Bioaccumulation of Toxic Heavy Metals in Fish after Feeding with Synthetic Feed: A Potential Health Risk in Bangladesh
Journal of Nutrition & Food Sciences

Journal of Nutrition & Food Sciences
Open Access

ISSN: 2155-9600

Research Article - (2018) Volume 8, Issue 5

Bioaccumulation of Toxic Heavy Metals in Fish after Feeding with Synthetic Feed: A Potential Health Risk in Bangladesh

Md. Abdul Mannan1*, Md. Saddam Hossain1, Md. Al-Amin Sarker2, Md. Motahar Hossain1, Liton Chandra1, ABM Hamidul Haque1 and Md. Kudrat-E-Zahan1
1Department of Chemistry, Rajshahi University, Rajshahi, Bangladesh
2Department of Fisheries, Rajshahi University, Rajshahi, Bangladesh
*Corresponding Author: Dr. Md. Abdul Mannan, Associate Professor, Department of Chemistry, Rajshahi University, Bangladesh, Tel: +8801753841119

Keywords: Heavy metals; Labeo rohita; Atomic absorption spectroscopy; Wet digestion; Synthetic feed


The fish and fisheries are integral part of the culture and heritage of Bangladesh. This sector is quite significant in the country as it offers an important source of earning livelihood, foreign exchange and food supply. This sector is the second largest part-time and fulltime employer in the rural areas. Bangladesh is being considered as one the most suitable region for aquaculture and fisheries in the world since the country has huge area of coastal belt. Fish is the second most valuable agricultural crop and its production contributes to the livelihoods and employment of millions of people of Bangladesh. About 10% of the population directly or indirectly depends on fisheries. The culture and consumption of fish, therefore, has important implication for national income and food security. Sustainable fisheries and aquaculture play a crucial role in food and nutrition security and in providing for the livelihoods of million people of Bangladesh. Nutrition, obviously, plays an important role in the maintenance of a healthy and marketable product.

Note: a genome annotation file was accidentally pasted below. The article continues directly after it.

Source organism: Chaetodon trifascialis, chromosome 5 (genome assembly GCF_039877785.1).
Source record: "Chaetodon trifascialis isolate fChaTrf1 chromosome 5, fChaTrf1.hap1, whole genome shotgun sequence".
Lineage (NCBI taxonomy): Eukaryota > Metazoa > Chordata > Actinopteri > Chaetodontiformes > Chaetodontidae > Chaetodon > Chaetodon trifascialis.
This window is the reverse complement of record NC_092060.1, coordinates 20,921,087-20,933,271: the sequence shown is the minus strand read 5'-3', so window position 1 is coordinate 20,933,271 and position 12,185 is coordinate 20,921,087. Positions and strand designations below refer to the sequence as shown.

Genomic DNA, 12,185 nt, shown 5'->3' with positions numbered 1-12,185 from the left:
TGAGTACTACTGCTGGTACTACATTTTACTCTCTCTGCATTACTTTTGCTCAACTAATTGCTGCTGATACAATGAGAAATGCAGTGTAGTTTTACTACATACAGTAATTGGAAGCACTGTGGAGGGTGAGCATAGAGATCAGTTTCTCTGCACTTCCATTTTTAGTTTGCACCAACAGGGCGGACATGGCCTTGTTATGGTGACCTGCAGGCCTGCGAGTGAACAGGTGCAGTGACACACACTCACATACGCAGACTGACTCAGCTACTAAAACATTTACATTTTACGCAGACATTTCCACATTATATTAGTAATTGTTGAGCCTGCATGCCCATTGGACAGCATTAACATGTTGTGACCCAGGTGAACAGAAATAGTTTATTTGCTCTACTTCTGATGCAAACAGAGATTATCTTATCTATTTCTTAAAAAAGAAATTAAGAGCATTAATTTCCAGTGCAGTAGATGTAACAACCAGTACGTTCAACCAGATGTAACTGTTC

In the recent year, the concentrations of heavy metals have been increased in the environment than that of the natural abundance. This situation has arisen as a result of the rapid growth of population, increased urbanization, and expansion of industrial activities, exploration and exploitation of natural resources, extension of irrigation and other modern agricultural practices as well as the lack of environmental regulations. This increase of heavy metal in environment is great alarming for the human and animals. This can be visualized especially in aquatic ecosystems, since the production of fish in fish firm has been increased rapidly [1]. In the fish firming, enough synthetic feed has been used as fish feed that contain toxic trace heavy metals such as Pb, Cd, Cr, Cu, Zn, Ni etc. [2]. Accumulation of heavy metals in fish is a clear indication for the contamination. Contamination of heavy metals in aquatic ecosystem is growing at an alarming rate and has become an important worldwide problem. Fish is an important source of protein and it also provides essential omega-3 fatty acids (docosahexaenoic and eicosapentaenoic acids) that help to maintain cardiovascular health by playing a major role in the regulation of blood clotting and vessel constriction [3]. Trace metals are essential for human health and they prevent diseases, but when these elements are in high concentration then they would play carcinogenetic action to human health [4]. For example, lead (Pb) has carcinogenic properties, and it impairs both the respiratory and digestive systems and suppresses the immune system. This metal is particularly harmful in children and damaging their intelligence and nervous systems [5,6]. Cadmium (Cd) accumulates easily in the circulatory system, kidney (especially the renal cortex), lung, and heart, and is toxic to bones and gonads. These risks are recognized by the International Agency for Research on Cancer and the National Toxicology Program, and Cd has been classified as a group-1 carcinogen. Chromium (Cr) can exist in several oxidation states [7- 9]. Among them the hexavalent chromium (VI) is highly soluble and mobile and is harmful to the skin, liver, kidney, and respiratory organs, causing various diseases, such as dermatitis, renal tubular necrosis, perforation of the nasal septum, and lung cancer etc. and therefore, Cr is categorized as group-1 carcinogen. Excessive copper (Cu) intake can cause nausea, vomiting, kidney failure, blood cell damage, and central nervous system inhibition. Nickel (Ni) is primarily accumulated in the spinal cord, brain, and organs due to its mutability and carcinogenicity and is also categorized as group-1 carcinogen [10,11]. Therefore, contamination with heavy metals that might be accumulated in the various organs of fishes; and such accumulation may affect humans and other species that depend on such fish as food.